Date of Award


Document Type


Degree Name

Master of Science (MS)

Legacy Department

Applied Psychology

Committee Member

Dr. Fred Switzer, Committee Chair

Committee Member

Dr. Marissa Shuffler

Committee Member

Dr. Peggy Tyler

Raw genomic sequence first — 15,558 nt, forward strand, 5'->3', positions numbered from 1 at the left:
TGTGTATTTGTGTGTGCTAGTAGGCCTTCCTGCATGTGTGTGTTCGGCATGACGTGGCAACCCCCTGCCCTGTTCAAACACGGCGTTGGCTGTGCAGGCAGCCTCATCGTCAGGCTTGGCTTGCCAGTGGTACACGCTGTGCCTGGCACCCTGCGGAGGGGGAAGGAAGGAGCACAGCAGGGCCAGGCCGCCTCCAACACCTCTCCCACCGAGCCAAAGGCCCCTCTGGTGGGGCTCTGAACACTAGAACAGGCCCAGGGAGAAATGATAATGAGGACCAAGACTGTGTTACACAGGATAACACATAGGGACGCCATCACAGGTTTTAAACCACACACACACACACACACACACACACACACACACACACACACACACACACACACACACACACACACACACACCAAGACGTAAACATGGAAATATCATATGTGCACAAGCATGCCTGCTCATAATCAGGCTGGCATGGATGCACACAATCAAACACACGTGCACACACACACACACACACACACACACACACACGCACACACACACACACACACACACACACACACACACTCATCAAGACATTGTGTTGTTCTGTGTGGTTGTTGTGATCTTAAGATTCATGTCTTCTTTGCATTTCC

Organizations today are becoming increasingly dependent on teams, as often tasks that need to be completed are too complex for an individual alone. There are a multitude of factors that contribute to how effective a team is; however, an important process that needs to be studied more thoroughly is mutual monitoring and consequential backup behaviors. In the past backup behaviors have been studied solely through a task workload manipulation with methods of mutual monitoring rarely being addressed. The present study explores various types of team monitoring through the use of two experimental conditions: monitoring the task performance levels and a control condition in which no meaningful monitoring is available. This in turn, can be related to team performance and backup behaviors. It was hypothesized that teams that are able to monitor each other's task levels will have the higher team performance and a higher number of backup behaviors in the presence of legitimate need compared to the control group. Additionally, these differences were explored for differences over time through performance episodes along with examining their physiological compliance (GSR). This study used a chemical plant simulation where teams of three work together. Participants were recruited through Clemson SONA systems for class credit. Findings from this study indicate that the hypotheses were not supported; however there are some interesting conclusions that can be made from this. There are potential implications for face to face vs virtual teams, monitoring assistance perception's relationship with team emergent states, defining legitimacy of need, and physiological compliance's potential relationship with intra-team differences.



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